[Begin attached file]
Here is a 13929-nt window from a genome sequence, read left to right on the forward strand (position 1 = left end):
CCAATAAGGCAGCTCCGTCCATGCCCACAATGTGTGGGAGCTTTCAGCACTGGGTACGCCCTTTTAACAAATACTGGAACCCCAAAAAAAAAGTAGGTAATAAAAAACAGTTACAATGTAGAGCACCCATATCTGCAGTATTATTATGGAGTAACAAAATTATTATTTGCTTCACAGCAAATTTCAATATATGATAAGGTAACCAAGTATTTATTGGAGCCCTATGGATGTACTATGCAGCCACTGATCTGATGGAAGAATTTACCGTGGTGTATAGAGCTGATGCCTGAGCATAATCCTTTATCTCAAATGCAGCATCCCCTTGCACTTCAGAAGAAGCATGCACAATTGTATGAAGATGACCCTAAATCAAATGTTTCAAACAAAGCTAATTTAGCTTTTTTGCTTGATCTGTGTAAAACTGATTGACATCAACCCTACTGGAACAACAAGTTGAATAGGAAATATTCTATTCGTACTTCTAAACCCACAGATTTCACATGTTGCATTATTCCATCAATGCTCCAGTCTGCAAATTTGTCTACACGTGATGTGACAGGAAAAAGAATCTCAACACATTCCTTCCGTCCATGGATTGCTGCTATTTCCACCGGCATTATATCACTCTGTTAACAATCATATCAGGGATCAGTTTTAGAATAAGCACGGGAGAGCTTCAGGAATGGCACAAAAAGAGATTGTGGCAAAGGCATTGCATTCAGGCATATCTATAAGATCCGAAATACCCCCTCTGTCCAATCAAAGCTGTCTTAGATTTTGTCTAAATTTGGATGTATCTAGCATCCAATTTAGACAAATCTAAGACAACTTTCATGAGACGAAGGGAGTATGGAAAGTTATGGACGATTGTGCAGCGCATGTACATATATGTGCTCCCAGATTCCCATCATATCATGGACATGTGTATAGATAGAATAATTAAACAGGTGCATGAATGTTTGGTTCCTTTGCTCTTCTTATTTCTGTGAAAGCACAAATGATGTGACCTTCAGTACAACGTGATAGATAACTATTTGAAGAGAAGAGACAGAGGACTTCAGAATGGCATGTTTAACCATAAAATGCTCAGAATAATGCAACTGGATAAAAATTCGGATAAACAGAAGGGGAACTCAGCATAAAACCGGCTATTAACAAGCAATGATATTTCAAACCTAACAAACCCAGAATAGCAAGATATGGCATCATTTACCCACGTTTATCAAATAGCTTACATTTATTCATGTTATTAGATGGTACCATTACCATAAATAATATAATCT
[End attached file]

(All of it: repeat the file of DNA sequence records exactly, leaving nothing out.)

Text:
Here is a 13929-nt window from a genome sequence, read left to right on the forward strand (position 1 = left end):
CCAATAAGGCAGCTCCGTCCATGCCCACAATGTGTGGGAGCTTTCAGCACTGGGTACGCCCTTTTAACAAATACTGGAACCCCAAAAAAAAAGTAGGTAATAAAAAACAGTTACAATGTAGAGCACCCATATCTGCAGTATTATTATGGAGTAACAAAATTATTATTTGCTTCACAGCAAATTTCAATATATGATAAGGTAACCAAGTATTTATTGGAGCCCTATGGATGTACTATGCAGCCACTGATCTGATGGAAGAATTTACCGTGGTGTATAGAGCTGATGCCTGAGCATAATCCTTTATCTCAAATGCAGCATCCCCTTGCACTTCAGAAGAAGCATGCACAATTGTATGAAGATGACCCTAAATCAAATGTTTCAAACAAAGCTAATTTAGCTTTTTTGCTTGATCTGTGTAAAACTGATTGACATCAACCCTACTGGAACAACAAGTTGAATAGGAAATATTCTATTCGTACTTCTAAACCCACAGATTTCACATGTTGCATTATTCCATCAATGCTCCAGTCTGCAAATTTGTCTACACGTGATGTGACAGGAAAAAGAATCTCAACACATTCCTTCCGTCCATGGATTGCTGCTATTTCCACCGGCATTATATCACTCTGTTAACAATCATATCAGGGATCAGTTTTAGAATAAGCACGGGAGAGCTTCAGGAATGGCACAAAAAGAGATTGTGGCAAAGGCATTGCATTCAGGCATATCTATAAGATCCGAAATACCCCCTCTGTCCAATCAAAGCTGTCTTAGATTTTGTCTAAATTTGGATGTATCTAGCATCCAATTTAGACAAATCTAAGACAACTTTCATGAGACGAAGGGAGTATGGAAAGTTATGGACGATTGTGCAGCGCATGTACATATATGTGCTCCCAGATTCCCATCATATCATGGACATGTGTATAGATAGAATAATTAAACAGGTGCATGAATGTTTGGTTCCTTTGCTCTTCTTATTTCTGTGAAAGCACAAATGATGTGACCTTCAGTACAACGTGATAGATAACTATTTGAAGAGAAGAGACAGAGGACTTCAGAATGGCATGTTTAACCATAAAATGCTCAGAATAATGCAACTGGATAAAAATTCGGATAAACAGAAGGGGAACTCAGCATAAAACCGGCTATTAACAAGCAATGATATTTCAAACCTAACAAACCCAGAATAGCAAGATATGGCATCATTTACCCACGTTTATCAAATAGCTTACATTTATTCATGTTATTAGATGGTACCATTACCATAAATAATATAATCT